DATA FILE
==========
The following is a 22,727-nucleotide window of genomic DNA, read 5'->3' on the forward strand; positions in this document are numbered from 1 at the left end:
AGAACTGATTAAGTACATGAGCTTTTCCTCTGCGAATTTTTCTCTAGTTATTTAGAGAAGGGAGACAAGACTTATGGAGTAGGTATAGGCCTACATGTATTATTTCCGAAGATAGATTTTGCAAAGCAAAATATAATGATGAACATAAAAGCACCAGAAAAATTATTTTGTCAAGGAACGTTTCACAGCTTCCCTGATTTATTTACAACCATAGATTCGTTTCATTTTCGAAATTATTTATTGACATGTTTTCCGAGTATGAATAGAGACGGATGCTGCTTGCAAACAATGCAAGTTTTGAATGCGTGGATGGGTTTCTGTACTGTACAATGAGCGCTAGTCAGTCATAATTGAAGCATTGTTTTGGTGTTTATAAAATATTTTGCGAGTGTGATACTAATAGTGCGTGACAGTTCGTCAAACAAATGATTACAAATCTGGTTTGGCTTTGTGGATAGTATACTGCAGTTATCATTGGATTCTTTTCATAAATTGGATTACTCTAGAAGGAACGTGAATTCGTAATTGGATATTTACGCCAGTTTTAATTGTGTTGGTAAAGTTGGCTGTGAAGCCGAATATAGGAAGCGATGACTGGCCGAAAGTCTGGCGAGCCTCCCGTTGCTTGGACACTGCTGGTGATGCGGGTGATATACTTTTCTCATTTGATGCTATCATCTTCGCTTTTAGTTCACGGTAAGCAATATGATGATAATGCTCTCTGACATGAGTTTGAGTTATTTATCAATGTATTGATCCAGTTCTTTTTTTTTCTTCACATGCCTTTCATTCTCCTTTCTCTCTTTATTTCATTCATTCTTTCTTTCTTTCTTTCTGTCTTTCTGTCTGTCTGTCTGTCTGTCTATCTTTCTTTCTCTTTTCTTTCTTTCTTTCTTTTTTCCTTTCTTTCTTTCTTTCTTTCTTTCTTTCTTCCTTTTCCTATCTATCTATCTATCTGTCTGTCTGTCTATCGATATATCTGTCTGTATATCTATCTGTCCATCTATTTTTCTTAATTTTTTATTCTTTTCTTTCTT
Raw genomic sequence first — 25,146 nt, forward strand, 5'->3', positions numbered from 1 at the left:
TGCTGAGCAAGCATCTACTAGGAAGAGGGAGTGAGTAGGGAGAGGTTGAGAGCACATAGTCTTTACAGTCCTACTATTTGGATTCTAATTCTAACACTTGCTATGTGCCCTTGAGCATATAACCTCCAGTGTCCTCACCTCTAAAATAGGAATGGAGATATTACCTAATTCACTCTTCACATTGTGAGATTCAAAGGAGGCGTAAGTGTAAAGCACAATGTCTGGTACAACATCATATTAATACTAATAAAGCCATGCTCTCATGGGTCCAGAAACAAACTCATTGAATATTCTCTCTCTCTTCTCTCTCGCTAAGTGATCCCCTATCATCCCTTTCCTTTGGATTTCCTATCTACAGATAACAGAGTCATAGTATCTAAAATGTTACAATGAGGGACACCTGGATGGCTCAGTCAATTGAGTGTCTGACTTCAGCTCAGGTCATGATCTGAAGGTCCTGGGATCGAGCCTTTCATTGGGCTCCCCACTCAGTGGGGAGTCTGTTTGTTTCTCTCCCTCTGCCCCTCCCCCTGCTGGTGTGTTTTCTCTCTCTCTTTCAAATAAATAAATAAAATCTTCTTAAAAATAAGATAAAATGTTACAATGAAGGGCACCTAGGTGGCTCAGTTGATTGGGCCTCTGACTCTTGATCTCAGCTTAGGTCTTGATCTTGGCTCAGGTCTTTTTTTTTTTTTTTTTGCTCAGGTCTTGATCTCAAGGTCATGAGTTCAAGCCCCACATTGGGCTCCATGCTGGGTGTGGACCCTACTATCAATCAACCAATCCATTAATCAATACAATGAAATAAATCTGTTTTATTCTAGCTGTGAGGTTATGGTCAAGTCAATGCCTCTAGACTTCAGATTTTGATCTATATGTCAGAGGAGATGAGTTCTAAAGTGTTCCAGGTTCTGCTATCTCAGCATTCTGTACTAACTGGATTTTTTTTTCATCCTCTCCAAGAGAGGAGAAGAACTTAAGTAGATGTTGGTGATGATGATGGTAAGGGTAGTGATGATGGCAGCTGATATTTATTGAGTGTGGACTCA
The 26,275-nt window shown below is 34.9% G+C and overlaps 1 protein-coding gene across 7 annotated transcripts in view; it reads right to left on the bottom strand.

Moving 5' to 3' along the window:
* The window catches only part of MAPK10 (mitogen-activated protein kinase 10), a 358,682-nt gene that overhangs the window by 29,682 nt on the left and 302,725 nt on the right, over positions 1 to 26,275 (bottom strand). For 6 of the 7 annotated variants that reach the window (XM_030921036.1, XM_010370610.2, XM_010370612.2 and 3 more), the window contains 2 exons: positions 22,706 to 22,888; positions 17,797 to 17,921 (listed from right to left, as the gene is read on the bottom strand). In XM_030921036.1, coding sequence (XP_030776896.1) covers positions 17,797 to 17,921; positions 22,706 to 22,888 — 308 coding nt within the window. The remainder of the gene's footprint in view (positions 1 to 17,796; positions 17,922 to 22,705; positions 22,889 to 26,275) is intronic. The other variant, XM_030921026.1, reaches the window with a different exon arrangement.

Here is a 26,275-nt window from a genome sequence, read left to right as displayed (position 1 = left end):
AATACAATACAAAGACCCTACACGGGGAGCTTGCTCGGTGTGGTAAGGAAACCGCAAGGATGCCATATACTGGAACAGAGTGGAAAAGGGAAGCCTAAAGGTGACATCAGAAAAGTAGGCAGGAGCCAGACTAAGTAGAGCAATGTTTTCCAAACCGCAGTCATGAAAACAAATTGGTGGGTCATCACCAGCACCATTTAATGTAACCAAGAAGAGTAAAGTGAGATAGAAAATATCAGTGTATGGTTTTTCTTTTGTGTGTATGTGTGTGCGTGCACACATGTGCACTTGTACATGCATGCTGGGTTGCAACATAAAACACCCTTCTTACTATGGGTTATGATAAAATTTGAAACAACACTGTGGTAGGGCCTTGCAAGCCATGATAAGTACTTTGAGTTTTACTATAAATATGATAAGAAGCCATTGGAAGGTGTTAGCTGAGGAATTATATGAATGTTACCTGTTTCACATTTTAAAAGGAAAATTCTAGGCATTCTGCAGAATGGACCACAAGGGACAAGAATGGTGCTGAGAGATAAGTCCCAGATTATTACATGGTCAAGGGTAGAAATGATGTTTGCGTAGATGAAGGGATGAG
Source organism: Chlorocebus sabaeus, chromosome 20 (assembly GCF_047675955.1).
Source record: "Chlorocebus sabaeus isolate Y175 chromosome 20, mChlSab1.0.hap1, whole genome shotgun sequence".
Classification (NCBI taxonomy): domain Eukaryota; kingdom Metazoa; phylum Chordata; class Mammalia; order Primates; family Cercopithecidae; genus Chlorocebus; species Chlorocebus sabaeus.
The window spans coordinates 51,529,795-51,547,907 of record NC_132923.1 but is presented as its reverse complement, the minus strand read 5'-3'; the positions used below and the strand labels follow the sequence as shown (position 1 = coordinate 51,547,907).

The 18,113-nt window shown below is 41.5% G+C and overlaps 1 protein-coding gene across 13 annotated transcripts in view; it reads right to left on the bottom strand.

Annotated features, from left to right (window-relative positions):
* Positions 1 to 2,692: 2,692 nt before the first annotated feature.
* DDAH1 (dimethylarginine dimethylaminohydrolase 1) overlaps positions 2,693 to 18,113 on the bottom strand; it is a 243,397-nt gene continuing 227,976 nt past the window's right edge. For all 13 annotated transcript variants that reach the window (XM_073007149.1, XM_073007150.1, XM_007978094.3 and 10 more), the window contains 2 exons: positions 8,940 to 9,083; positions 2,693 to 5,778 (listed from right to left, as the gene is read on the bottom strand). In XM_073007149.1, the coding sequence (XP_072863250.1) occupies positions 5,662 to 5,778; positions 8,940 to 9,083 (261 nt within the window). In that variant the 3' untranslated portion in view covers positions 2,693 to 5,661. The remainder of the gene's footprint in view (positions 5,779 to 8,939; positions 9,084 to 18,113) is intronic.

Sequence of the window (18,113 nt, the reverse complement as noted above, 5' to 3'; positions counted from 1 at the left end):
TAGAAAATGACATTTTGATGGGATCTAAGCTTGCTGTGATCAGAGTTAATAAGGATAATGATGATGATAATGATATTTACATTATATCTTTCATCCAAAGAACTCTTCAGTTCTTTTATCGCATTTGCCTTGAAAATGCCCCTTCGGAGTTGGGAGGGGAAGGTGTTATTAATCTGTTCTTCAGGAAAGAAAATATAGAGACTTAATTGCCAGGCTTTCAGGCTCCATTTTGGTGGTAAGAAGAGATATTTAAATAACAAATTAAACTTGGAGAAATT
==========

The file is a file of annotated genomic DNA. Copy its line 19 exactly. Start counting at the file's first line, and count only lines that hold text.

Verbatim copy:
TAGAAAATGACATTTTGATGGGATCTAAGCTTGCTGTGATCAGAGTTAATAAGGATAATGATGATGATAATGATATTTACATTATATCTTTCATCCAAAGAACTCTTCAGTTCTTTTATCGCATTTGCCTTGAAAATGCCCCTTCGGAGTTGGGAGGGGAAGGTGTTATTAATCTGTTCTTCAGGAAAGAAAATATAGAGACTTAATTGCCAGGCTTTCAGGCTCCATTTTGGTGGTAAGAAGAGATATTTAAATAACAAATTAAACTTGGAGAAATT